Don’t specify too small or too large of a hole.
To drill a .250” hole, the ideal speed would need to be about 7,500 rpm. This is not possible, so the minimum speed is set and drill bits dull fast. Large bits are good for about 1/4 the number of holes as smaller sizes. At the other end of the scale, you probably don’t want to specify a hole that is smaller than about .028” or so. Holes as small as .001” are possible in some of the more advanced shops, but .028” seems to be a “magic” number. Any smaller than this and anything that can go wrong, will. Namely, small bits break more often — much more often. Specifying a .008 inch hole is a sure fire way to slow things down. Try to keep component hole sizes in the .030’s and .040’s and mounting holes around .125”. Most manufacturers would probably prefer to keep the hole size .250” or less.

Don’t make 14 different hole sizes.
While we are talking about holes, you are the one who specifies the hole sizes. Many cad/cam programs will output a drill file that you might send to the manufacturer without even looking at it and the hole sizes are included in that file. It can be large and intimidating, but it is really quite simple. It is a text file and, basically, the header gives the drill sizes. Following that is the X,Y coordinate of each hole. By looking at the header, you can see how many different hole sizes there are and what they are.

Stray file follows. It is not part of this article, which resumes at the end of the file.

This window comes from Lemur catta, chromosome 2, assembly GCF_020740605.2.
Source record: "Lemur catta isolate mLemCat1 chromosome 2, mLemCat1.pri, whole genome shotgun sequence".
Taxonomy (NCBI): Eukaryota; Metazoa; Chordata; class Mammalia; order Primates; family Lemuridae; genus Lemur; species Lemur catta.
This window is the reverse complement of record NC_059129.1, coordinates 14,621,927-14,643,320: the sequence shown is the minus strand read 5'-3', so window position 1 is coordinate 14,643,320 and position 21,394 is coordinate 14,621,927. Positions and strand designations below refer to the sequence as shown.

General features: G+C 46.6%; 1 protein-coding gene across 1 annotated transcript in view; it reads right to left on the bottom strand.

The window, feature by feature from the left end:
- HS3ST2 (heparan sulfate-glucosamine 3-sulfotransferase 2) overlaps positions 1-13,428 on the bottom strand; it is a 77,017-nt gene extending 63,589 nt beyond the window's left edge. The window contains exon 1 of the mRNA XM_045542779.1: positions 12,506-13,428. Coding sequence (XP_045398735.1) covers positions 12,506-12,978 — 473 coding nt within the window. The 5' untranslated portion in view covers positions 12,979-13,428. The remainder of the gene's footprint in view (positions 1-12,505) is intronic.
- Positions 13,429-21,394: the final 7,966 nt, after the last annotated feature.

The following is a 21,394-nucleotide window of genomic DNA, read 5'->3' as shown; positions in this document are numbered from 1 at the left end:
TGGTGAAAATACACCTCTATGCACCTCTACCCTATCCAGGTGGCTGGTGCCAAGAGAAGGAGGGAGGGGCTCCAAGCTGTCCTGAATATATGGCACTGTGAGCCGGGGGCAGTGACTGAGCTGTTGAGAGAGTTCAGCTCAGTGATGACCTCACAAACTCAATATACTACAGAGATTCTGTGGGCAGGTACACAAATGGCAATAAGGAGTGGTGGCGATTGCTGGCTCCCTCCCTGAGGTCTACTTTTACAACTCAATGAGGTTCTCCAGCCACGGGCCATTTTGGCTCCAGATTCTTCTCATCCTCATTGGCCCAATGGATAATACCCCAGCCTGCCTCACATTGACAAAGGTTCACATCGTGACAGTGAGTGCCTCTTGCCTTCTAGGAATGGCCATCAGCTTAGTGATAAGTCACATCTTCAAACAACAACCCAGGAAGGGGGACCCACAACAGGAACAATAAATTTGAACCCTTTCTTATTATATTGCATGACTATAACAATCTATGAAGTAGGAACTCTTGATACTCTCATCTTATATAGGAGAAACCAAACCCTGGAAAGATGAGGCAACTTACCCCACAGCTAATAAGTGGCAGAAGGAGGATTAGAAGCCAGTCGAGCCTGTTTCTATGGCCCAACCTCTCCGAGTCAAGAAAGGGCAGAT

If you see many hole sizes that are similar (.034, .036, .039), consolidate them into the larger hole size. If you are worried about accuracy, remember that the manufacturer will “bump” this size up .005” or .006” anyway to account for the plating that occurs inside the hole. Since plating varies across the panel, so will the hole sizes (by .001” or so). If you don’t feel comfortable manipulating your drill file yourself, tell your manufacturer it is okay for them to do it.


Your standard two-sided circuit board will go through many standard steps during its construction. After drilling, the holes will be deposited or coated with a small amount of copper. Then they will be imaged. After that, they will be plated, building the traces up and making the copper in the holes thicker. Next, they are etched, removing the excess copper and leaving your traces. Then they will have the solder mask (green) and character (white labeling) silk screened on. Finally, they go to routing and the individual boards are cut out of the panel. There are some more steps and this is simplified, but this gives us a good base of understanding.